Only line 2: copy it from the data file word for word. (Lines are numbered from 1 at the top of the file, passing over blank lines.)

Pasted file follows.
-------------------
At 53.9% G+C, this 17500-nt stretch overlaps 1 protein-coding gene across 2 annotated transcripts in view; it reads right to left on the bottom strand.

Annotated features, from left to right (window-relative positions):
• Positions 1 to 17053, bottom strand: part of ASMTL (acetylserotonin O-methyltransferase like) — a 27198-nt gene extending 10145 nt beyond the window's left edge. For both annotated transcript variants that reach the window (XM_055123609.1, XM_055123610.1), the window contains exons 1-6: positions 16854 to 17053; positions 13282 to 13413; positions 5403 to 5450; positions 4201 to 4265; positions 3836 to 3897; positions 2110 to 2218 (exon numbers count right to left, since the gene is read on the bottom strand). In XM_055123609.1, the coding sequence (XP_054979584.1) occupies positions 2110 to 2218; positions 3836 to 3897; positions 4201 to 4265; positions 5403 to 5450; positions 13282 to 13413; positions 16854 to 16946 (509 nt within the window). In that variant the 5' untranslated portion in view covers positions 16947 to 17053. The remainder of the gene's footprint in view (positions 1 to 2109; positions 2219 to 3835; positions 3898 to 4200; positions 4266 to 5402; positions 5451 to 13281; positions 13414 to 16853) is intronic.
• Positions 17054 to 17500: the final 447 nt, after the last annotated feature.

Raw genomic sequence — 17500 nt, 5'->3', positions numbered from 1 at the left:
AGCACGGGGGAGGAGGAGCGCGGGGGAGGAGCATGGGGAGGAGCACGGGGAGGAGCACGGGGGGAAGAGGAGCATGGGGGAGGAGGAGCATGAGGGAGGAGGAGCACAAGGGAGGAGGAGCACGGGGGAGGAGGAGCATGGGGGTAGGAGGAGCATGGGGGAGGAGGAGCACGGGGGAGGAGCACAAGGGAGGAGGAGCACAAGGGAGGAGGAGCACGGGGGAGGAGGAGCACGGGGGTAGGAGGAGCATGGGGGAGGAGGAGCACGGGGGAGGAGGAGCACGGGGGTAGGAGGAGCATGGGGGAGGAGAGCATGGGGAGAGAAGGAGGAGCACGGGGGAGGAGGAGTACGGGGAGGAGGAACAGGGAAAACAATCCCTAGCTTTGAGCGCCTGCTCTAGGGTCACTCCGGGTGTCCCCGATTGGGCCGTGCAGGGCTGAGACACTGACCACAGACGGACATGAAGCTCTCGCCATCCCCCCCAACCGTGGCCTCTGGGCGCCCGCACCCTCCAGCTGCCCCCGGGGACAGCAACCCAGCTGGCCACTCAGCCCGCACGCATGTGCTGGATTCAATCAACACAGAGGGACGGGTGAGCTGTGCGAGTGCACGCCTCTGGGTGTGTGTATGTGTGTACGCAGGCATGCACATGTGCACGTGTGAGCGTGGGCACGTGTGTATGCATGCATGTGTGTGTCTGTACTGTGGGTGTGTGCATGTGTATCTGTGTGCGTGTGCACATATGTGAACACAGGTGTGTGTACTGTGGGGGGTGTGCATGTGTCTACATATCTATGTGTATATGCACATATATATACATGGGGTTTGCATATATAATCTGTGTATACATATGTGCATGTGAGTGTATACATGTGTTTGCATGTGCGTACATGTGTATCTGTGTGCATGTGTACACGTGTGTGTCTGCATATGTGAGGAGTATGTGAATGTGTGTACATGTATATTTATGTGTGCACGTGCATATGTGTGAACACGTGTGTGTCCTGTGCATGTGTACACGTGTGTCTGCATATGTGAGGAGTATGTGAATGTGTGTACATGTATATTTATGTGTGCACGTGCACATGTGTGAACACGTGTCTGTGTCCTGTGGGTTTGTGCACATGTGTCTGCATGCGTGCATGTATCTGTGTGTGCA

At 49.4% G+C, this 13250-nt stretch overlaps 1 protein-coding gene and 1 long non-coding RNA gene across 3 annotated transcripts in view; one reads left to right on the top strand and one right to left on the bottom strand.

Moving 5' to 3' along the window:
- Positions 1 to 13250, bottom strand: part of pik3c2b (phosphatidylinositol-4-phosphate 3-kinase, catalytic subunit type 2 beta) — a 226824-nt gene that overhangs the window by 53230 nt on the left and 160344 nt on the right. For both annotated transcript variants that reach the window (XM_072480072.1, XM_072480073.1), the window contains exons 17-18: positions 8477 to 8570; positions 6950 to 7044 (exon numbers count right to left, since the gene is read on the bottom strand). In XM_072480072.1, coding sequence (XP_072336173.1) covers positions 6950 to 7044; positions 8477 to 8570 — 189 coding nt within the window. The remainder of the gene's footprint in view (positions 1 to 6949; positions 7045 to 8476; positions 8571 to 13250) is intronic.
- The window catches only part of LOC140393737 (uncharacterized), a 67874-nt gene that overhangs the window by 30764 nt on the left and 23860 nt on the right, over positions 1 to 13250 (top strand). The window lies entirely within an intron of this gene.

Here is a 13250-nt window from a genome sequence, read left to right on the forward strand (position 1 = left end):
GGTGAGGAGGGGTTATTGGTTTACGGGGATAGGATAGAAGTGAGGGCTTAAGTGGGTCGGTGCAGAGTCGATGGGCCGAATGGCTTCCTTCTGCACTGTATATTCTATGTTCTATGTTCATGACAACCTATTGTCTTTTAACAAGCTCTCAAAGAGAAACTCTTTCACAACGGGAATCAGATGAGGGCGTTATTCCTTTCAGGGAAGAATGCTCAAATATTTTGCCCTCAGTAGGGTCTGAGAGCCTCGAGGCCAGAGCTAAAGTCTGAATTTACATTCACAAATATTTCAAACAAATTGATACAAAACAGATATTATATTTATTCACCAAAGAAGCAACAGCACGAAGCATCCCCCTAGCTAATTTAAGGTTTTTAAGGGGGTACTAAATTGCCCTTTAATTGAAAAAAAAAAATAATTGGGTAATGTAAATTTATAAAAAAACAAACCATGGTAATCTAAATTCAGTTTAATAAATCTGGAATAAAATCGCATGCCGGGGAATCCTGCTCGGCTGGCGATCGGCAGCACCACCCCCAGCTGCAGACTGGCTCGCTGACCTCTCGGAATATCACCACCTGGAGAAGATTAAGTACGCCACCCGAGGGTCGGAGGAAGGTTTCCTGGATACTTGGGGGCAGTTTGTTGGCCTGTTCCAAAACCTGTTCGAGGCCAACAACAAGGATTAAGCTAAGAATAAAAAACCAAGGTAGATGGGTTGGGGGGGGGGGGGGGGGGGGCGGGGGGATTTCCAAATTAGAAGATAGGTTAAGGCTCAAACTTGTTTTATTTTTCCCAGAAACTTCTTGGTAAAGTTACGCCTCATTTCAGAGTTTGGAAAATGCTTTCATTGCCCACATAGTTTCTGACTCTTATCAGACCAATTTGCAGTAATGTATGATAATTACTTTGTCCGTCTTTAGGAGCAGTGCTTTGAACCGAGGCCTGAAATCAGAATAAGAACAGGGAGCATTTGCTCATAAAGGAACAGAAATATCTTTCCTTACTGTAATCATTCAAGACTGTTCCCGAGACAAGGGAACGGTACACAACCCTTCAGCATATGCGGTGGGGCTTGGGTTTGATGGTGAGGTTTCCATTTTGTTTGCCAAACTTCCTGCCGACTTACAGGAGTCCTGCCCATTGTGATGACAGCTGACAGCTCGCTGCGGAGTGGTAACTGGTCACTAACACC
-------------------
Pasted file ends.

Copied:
Annotated features, from left to right (window-relative positions):